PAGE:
Repair of Wood Aircraft Components (Part Two)

in Aircraft Wood and Structural Repair

Wing Spar Repairs

Wood wing spars are fabricated in various designs using solid wood, plywood, or a combination of the two. [Figure 6-21]

Figure 6-21. Typical splice repair of solid rectangular spar.

Figure 6-21. Typical splice repair of solid rectangular spar. [click image to enlarge]

When a spar is damaged, the method of repair must conform to the manufacturer’s instructions and recommendations. In the absence of manufacturer’s instructions, contact the FAA for advice and approval before making repairs to the spar and following recommendations in AC 43.13-1. If instructions are not available for a specific type of repair, it is highly recommended that you request appropriate engineering assistance to evaluate and provide guidance for the intended repair.

Shown in Figure 6-22 is a recommended method to repair either a solid or laminated rectangle spar. The slope of the scarf in any stressed part, such as a spar, should not be steeper than 15 to 1.

Figure 6-22. Typical splice repair of solid rectangular spar.

Figure 6-22. Typical splice repair of solid rectangular spar. [click image to enlarge]

Unless otherwise specified by the aircraft manufacturer, a damaged spar may be spliced at almost any point except at wing attachment fittings, landing gear fittings, engine mount fittings, or lift-and-interplane strut fittings. These fittings may not overlap any part of the splice. The reinforcement plates of the splice should not interfere with the proper attachment or alignment of the fittings. Taper reinforcement plates on the ends at a 5:1 slope [Figure 6-23].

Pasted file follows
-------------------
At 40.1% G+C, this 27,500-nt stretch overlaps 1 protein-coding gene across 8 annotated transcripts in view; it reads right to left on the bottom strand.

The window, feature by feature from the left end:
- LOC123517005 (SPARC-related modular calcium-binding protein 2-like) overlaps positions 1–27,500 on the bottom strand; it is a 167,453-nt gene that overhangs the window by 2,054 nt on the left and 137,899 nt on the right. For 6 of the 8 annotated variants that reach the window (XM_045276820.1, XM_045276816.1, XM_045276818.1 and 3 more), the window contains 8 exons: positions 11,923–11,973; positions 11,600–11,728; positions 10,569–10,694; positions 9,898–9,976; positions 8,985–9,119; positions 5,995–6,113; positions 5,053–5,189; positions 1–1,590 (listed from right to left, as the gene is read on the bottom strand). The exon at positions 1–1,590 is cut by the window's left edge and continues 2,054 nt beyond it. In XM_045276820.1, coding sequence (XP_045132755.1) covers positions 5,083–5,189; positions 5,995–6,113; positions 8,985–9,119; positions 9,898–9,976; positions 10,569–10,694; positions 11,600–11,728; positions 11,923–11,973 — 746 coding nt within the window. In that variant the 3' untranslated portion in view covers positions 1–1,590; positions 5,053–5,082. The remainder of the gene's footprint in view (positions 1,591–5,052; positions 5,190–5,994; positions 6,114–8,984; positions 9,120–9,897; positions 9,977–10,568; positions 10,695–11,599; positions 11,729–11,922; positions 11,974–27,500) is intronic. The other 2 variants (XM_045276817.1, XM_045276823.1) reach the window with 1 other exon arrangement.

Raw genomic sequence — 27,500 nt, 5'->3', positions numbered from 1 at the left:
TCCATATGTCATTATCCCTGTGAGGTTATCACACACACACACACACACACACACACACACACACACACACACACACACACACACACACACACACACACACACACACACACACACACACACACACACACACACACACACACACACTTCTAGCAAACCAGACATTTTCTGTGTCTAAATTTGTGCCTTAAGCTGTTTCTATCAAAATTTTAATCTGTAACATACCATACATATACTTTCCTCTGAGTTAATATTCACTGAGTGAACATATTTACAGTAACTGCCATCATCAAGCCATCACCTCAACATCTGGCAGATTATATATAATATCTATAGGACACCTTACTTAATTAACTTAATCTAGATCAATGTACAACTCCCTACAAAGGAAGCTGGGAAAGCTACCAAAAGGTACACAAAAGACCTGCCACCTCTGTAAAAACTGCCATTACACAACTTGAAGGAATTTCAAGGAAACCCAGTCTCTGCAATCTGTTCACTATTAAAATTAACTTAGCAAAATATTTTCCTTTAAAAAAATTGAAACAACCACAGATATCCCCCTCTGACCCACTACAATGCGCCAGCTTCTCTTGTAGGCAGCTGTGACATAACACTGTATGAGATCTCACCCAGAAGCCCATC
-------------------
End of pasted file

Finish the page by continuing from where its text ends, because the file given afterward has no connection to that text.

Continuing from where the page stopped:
Figure 6-23. Tapered faceplate.

Figure 6-23. Tapered faceplate.

The use of a scarf joint to repair a spar or any other component of an aircraft is dependent on the accessibility to the damaged section. It may not be possible to utilize a scarf repair where recommended, so the component may have to be replaced. A scarf must be precisely cut on both adjoining pieces to ensure an even thin glue line; otherwise, the joint may not achieve full strength. The primary difficulty encountered in making this type of joint is obtaining the same bevel on each piece. [Figure 6-24]

Figure 6-24. Beveled scarf joint.

Figure 6-24. Beveled scarf joint.

The mating surfaces of the scarf must be smooth. You can machine smooth a saw cut using any of a variety of tools, such as a plane, a joiner, or a router. For most joints, you need a beveled fixture set at the correct slope to complete the cut. Figure 6-25 illustrates one method of producing an accurate scarf joint.

Figure 6-25. Making a scarf joint.

Figure 6-25. Making a scarf joint.

Once the two bevels are cut for the intended splice, clamp the pieces to a flat guide board of similar material. Then, work a sharp, fine-tooth saw all the way through the joint. Remove the saw, decrease pressure, and tap one of the pieces on the end to close the gap. Work the saw again through the joint. Continue this procedure until the joint is perfectly parallel with matching surfaces. Then, make a light cut with the grain, using a sharp plane, to smooth both mating surfaces.

Another method of cutting a scarf uses a simple scarf-cutting fixture that you can also fabricate for use with a router. Extend the work piece beyond the edge so the finished cut results in a feathered edge across the end of the scarf. [Figure 6-26]

Figure 6-26. Scarf cutting fixture.

Figure 6-26. Scarf cutting fixture.

There are numerous tools made by individuals, and there are commercial plans for sale with instructions for building scarfcutting tools. Most of them work, but some are better than others. The most important requirement for the tool is that it produces a smooth, repeatable cut at the appropriate angle.